Academic Commons

Theses Doctoral

Understanding the behavioral and neurocognitive relation between mind wandering and learning

Xu, Judy

In the last decade, tremendous advances have been made in the effort to understand mind wandering, yet many questions remain unanswered. Chief among them is how mind wandering relates to learning. Insofar as mind wandering has been linked to poor learning, finding ways to reduce the propensity to mind wander could potentially improve learning. Two experiments were conducted to examine this. The first experiment evaluated how difficulty of the to-be-learned materials affected one’s tendency to mind wander and revealed that people mind wandered when there was a mismatch between their level of expertise and the difficulty of materials studied. The second experiment compared whether participants were more likely to mind wander in blocked or interleaved conditions and showed that participants were more likely to mind wander when materials were presented in a blocked fashion. Together, these results indicate that techniques such as studying materials specific to one’s own level of mastery or changing the way in which one studies might reduce mind wandering and improve learning.
Of equal importance is the question of what happens on in the brain when a person mind wanders. While the effect of mind wandering on early sensory processing is known, the impact it has on learning-related processing is not. In two event-related potential (ERP) experiments, participants were asked to report whether they were mind wandering or not while studying materials they were later tested on. Analyses revealed that elaborative semantic processing – indexed by a late, sustained slow wave that was maximal at posterior parietal electrode sites – was attenuated when participants mind wandered. Crucially, the pattern when people were on task rather than mind wandering was similar to the subsequent memory effect previously reported by other memory researchers, suggesting that mind wandering disrupts the deep level of processing required for learning.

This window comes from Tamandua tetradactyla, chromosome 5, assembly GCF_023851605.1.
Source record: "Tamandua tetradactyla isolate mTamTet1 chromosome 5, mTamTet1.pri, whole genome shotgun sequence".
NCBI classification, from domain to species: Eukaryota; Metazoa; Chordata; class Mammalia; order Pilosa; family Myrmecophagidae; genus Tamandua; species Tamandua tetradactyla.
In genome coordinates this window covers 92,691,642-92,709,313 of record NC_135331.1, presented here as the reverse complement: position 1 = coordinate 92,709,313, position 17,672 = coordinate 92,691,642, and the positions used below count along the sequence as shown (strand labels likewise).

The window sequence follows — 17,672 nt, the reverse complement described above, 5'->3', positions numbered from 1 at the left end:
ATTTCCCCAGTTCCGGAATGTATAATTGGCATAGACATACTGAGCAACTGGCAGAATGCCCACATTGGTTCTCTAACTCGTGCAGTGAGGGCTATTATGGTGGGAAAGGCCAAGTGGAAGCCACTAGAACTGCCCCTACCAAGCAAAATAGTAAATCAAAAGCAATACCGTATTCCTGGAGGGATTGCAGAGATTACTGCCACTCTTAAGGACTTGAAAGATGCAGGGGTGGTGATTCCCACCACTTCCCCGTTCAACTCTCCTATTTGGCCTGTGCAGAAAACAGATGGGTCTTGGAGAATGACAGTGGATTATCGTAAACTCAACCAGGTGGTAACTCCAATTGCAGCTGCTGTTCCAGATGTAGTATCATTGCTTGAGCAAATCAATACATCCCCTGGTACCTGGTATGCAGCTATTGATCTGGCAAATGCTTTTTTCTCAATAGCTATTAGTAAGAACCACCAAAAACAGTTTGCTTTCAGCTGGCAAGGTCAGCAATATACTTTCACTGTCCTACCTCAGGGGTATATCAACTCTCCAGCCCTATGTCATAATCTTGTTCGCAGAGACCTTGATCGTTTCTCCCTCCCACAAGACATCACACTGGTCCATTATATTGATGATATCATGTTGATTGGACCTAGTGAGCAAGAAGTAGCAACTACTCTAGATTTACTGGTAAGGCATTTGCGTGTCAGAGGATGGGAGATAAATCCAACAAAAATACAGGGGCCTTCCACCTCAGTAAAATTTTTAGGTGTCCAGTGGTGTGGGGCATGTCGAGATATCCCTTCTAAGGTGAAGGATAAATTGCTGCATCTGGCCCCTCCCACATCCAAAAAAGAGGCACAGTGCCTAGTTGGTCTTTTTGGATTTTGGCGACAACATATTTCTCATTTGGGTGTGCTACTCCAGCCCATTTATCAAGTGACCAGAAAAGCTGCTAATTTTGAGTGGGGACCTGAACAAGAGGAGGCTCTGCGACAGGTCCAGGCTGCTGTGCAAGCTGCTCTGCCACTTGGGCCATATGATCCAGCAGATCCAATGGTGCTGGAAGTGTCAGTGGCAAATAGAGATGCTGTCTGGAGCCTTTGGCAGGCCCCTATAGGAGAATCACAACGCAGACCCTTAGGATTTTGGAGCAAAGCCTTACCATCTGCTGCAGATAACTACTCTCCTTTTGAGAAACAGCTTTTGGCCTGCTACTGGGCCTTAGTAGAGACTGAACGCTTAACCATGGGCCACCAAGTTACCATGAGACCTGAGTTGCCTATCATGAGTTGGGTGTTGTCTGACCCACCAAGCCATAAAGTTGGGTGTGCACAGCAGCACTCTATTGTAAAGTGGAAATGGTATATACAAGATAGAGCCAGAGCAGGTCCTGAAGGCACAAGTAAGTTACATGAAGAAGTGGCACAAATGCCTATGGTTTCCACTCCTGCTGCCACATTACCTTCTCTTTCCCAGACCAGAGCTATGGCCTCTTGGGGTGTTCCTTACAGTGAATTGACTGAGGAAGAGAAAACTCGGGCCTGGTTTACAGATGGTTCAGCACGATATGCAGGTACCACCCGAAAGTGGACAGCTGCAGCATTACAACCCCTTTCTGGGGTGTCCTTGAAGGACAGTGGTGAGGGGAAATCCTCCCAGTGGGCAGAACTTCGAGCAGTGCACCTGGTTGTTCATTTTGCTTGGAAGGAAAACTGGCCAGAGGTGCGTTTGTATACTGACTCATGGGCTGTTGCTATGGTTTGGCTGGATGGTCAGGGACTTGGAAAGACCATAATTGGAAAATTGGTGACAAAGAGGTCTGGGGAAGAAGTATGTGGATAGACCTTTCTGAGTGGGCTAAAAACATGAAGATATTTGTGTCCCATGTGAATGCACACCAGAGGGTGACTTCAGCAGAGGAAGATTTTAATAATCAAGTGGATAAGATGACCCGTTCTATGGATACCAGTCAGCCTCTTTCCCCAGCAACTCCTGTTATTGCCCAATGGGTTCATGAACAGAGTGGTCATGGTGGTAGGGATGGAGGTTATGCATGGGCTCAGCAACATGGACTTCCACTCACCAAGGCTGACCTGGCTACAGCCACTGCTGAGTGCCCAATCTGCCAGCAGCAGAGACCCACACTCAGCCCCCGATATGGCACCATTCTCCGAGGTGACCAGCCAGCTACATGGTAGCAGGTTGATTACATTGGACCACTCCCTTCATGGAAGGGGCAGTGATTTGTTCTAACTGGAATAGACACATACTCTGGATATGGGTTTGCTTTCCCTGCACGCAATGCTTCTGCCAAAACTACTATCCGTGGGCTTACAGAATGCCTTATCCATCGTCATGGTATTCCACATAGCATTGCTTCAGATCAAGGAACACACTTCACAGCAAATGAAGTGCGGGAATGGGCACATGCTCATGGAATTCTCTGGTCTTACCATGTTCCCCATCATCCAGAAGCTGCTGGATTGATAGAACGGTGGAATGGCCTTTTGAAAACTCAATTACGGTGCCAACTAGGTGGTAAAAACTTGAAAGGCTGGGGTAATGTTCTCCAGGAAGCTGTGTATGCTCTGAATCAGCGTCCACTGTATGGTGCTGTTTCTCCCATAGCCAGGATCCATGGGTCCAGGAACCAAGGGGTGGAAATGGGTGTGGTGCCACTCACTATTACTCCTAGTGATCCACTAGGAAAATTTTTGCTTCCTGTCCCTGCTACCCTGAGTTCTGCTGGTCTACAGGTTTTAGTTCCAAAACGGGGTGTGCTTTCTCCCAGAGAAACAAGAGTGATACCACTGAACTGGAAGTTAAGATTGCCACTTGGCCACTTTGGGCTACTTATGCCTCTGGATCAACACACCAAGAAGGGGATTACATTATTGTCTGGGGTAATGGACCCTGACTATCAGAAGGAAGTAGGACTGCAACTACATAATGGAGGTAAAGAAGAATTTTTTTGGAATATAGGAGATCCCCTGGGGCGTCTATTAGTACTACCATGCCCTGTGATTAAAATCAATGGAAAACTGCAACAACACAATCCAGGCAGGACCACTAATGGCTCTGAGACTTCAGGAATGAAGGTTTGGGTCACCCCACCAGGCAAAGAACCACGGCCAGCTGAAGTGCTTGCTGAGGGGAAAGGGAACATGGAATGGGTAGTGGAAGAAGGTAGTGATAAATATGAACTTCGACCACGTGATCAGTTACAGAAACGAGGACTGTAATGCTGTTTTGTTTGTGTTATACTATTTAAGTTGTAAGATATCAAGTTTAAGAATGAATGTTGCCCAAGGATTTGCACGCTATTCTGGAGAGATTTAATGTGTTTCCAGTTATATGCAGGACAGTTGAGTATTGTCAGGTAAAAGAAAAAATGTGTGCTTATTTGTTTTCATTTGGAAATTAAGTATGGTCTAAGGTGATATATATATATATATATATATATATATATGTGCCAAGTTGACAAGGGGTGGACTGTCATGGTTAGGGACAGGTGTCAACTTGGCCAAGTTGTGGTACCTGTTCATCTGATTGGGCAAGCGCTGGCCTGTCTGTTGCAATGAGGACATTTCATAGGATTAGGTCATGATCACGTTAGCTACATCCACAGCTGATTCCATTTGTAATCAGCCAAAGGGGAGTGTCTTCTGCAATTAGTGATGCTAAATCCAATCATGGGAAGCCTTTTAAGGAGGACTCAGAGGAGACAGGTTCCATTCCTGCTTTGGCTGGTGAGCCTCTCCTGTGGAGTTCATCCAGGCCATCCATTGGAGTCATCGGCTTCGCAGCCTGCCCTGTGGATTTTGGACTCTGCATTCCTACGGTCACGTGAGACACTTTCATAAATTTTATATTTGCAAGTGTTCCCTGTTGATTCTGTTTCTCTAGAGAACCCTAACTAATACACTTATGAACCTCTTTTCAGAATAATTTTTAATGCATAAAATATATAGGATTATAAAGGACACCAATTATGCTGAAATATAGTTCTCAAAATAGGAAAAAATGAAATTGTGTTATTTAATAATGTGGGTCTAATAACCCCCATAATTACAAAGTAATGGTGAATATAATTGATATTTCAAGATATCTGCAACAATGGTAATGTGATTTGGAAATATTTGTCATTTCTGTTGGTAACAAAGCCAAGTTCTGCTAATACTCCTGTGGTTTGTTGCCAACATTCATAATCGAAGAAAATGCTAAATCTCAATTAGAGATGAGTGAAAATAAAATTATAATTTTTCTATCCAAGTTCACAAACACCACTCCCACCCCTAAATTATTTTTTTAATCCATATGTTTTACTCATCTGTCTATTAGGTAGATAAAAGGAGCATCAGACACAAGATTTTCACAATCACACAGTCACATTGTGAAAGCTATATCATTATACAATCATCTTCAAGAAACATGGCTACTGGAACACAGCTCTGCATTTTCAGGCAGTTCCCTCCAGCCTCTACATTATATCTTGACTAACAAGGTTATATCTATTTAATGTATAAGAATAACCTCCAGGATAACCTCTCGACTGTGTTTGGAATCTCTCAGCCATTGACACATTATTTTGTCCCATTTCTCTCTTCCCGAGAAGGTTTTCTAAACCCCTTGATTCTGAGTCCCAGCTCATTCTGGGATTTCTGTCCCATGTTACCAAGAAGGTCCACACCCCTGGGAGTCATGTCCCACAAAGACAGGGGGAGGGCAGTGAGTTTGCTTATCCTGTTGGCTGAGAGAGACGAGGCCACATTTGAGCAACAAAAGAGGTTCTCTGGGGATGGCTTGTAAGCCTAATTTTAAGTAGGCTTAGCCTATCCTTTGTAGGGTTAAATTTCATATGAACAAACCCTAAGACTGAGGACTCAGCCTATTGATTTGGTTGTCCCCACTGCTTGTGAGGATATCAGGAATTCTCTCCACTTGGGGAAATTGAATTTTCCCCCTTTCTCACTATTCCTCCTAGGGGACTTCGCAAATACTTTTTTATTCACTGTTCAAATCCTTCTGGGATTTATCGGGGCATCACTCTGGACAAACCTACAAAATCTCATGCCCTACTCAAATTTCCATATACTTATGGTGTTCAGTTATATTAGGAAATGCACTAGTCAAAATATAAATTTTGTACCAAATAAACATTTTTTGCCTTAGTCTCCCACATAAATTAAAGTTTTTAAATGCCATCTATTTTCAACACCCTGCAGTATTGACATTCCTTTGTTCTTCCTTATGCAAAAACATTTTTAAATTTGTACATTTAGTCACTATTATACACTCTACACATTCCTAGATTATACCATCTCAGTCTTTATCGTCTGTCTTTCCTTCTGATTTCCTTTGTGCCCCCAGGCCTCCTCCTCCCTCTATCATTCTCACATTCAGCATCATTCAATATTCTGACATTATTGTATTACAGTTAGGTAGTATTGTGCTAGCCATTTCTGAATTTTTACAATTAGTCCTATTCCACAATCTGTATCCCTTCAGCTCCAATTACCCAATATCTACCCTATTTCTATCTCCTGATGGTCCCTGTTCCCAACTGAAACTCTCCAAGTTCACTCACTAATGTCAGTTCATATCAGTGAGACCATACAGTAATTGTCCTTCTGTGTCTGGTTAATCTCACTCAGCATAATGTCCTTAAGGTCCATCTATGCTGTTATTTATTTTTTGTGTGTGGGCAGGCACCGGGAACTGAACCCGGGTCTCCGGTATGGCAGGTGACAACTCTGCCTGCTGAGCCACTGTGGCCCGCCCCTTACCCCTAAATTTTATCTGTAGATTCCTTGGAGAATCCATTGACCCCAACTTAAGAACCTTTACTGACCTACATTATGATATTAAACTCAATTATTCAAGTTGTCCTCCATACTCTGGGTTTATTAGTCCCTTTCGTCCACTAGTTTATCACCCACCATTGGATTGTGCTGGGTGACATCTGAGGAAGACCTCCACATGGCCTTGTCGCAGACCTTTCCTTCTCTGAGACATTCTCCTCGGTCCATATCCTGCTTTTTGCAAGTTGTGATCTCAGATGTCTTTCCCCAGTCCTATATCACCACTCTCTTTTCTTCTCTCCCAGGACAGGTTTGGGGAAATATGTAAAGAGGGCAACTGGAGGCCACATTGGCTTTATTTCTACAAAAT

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More About This Work

Academic Units
Psychology
Thesis Advisors
Metcalfe, Janet
Degree
Ph.D., Columbia University
Published Here
July 28, 2018
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